Frustrated efforts to teach her children
Sir,-I have just read with joy and yet with a sense of heart. break your article by Fr. Patrick Rorke, SJ, " Give children back to their parents."
1 have five children-soon it will be six. The first two were prepared for Communion at school and hospital. and the third began preparing at school when she was seven. The younger child was a little over four years old. At this time I read a C.T.S. pamphlet, written by a nun. encouraging parents to prepare children for Holy Communion as early as they could discern and believe in Christ's presence; even before they could make their fist Confession: this nun quoted Pope Pius X and his successors in urging the idea.
" How wonderful," I thought. Perhaps I could prepare my little son. who like all the children has known and been told about Christ's presence at Mass, Sunday by Sunday. and •is certainly of no less. though probably no more than average intelligence.
I felt terribly inadequate, hut I got one or two C.T.S. booklets and decided participation in the Act of the Mass was the best preparation for Holy Communion and together we set off. I hoped that he and the elder girl might receive our Lord together and we, as a family, might join them at our parish church, since the school was in a different parish. I received the school's permission, where he would later attend, to do this.
Then I asked our parish priest to see the lad. and consent to bringing our Lord to him.
My efforts had apparently been all in vain. I believe he thought me a crank and I ended up feeling like one.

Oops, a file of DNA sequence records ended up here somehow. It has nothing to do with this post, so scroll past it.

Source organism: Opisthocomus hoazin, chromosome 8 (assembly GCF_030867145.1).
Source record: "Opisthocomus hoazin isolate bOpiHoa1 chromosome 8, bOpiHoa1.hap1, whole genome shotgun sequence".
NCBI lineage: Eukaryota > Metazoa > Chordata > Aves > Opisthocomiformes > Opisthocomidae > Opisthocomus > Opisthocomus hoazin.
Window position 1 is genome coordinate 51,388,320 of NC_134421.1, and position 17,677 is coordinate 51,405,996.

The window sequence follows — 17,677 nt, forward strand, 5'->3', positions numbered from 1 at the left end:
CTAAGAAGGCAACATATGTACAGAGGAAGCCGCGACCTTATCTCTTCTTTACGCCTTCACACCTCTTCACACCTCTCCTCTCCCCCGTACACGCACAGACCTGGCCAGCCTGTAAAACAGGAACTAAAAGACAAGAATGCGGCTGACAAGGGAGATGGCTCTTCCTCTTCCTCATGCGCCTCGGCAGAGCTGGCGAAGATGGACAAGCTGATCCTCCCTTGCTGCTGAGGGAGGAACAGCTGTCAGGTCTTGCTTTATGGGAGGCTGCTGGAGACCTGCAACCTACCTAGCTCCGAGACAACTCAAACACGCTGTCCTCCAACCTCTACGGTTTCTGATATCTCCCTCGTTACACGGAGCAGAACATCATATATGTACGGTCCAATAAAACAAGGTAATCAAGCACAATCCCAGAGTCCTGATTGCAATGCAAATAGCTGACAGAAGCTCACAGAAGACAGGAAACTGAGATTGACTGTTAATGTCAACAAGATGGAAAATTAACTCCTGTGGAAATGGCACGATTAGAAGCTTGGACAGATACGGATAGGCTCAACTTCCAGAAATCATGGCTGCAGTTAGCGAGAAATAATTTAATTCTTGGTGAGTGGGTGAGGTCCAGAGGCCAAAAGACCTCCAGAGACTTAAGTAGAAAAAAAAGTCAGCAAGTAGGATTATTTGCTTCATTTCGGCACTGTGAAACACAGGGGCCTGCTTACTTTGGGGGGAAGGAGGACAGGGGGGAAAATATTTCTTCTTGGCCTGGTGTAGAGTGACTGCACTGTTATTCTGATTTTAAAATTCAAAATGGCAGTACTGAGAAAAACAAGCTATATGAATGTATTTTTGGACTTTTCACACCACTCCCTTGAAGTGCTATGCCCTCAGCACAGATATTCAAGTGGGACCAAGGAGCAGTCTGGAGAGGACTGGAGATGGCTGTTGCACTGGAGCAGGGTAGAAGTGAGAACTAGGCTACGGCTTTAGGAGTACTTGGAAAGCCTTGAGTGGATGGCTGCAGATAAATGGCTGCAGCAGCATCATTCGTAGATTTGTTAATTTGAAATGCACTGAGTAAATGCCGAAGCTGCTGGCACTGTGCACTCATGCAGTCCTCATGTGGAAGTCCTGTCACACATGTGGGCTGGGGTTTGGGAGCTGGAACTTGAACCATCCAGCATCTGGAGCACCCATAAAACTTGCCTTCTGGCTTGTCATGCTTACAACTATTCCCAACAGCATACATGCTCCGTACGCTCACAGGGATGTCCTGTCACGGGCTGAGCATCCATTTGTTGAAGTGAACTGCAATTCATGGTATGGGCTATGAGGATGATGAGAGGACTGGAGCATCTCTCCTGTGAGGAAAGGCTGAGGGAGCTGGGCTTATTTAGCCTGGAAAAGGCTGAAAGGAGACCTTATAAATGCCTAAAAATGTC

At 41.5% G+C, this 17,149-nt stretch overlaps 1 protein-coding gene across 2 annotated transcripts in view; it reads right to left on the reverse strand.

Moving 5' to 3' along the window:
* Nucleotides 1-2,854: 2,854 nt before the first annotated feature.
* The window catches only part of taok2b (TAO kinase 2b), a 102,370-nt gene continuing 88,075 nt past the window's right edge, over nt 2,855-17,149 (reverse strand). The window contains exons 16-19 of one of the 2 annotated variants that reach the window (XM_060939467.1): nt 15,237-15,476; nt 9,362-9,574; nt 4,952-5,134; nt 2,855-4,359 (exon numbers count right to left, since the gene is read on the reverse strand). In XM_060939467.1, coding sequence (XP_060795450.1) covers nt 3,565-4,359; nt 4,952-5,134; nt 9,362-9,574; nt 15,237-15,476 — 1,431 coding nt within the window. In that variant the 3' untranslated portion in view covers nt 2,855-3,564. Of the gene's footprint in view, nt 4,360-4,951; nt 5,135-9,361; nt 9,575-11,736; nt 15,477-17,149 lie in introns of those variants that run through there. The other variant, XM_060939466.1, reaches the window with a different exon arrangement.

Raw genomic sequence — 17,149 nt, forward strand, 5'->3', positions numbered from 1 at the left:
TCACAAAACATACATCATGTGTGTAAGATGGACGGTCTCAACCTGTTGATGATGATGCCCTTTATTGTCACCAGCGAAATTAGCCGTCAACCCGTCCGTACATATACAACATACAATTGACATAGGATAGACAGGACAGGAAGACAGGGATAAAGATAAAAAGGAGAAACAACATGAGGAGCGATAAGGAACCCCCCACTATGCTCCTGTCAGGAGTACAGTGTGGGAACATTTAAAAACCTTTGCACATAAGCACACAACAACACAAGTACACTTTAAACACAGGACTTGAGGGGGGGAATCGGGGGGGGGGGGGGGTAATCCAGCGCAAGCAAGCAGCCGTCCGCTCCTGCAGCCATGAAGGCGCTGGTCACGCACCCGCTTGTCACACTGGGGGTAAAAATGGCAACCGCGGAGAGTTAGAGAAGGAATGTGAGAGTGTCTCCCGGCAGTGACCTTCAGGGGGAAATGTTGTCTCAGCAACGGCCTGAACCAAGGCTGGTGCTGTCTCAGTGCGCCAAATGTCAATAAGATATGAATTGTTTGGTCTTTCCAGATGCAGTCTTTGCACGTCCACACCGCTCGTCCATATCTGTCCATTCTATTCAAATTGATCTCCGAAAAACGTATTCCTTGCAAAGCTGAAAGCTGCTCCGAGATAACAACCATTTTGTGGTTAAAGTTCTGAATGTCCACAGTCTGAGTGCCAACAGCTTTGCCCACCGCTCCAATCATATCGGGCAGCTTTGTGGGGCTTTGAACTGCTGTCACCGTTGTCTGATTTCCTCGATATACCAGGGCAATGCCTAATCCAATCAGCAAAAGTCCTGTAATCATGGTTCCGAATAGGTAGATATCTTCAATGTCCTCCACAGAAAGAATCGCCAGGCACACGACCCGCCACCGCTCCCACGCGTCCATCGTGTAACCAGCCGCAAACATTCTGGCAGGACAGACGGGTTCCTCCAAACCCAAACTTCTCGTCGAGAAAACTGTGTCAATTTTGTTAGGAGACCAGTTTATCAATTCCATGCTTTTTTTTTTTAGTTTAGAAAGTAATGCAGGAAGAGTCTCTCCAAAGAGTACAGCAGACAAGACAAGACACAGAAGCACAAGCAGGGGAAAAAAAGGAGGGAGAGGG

Now my son is seven. The Communion classes at school have begun. The teacher tells my mother she is so worried-it's such a responsibility-about 40 children to prepare. Some of them Mile to school hardly knowing how to make the sign of the Cross or say a single prayer. My son has had to he away for throe weeks with measles. " Oh dear," sighs the teucher, " at this rate you will never be prepared to make your first Communion."
But your article gives me fresh heart. 1 really had given up all interest in preparing or even helping to prepare the boy. But the Easter holidays are coming.I can start again and we can join in all the family-praying and doing small things for God to help my lad receive Him well. and we can all go with him; whether at his church near the school. or in this parish, I don't yet know.
French Catholic Experience
Sir,--The article by Father Rorke. S.J.. would be wholeheartedly endorsed by many excellent French Catholics. whose parental practice is precisely this.
I have heard French people argue on similar lines. In fact, a French friend of mine-a glorious Catholic--received all her religious instruction from her parents and What's more lived it out-even when surrounded by pagan influences. Her secular education was largely received in her country front Freethinkers, and later in college where she trained for her professional work. her colleagues were mostly such. yet. she lived and died a grand Catholic.
Gretta Mckeogh 75, South Road,
Hayvvards Heath, Sussex.
Christian Family Life Training
Sir,-In view 'of the support given to Miss Cabill's thesis by the article of Fr. Rorke and still more by the weighty testimony of Canon Hunt, who writes from long experience as a Religious Inspector, we can, perhaps, look forward hopefully to more serious attempts being made to institute training for Christian family life.
H. 0. Waterhouse, S.J.
St. Francis Xavier's, Salisbury Street, Liverpool 3.
Hymn to St. Joseph
Sir,-Fr. Basset is hard to please if he cannot sing Hail, Holy Joseph. Hail with conviction. But if something still more stirring is required, let me recommend ' Dear Husband of Mary " (Old Westminster, I74), sung to the noble Welsh tune " St. Denio." (Songs of Praise, 535; Church Hymnal. 154).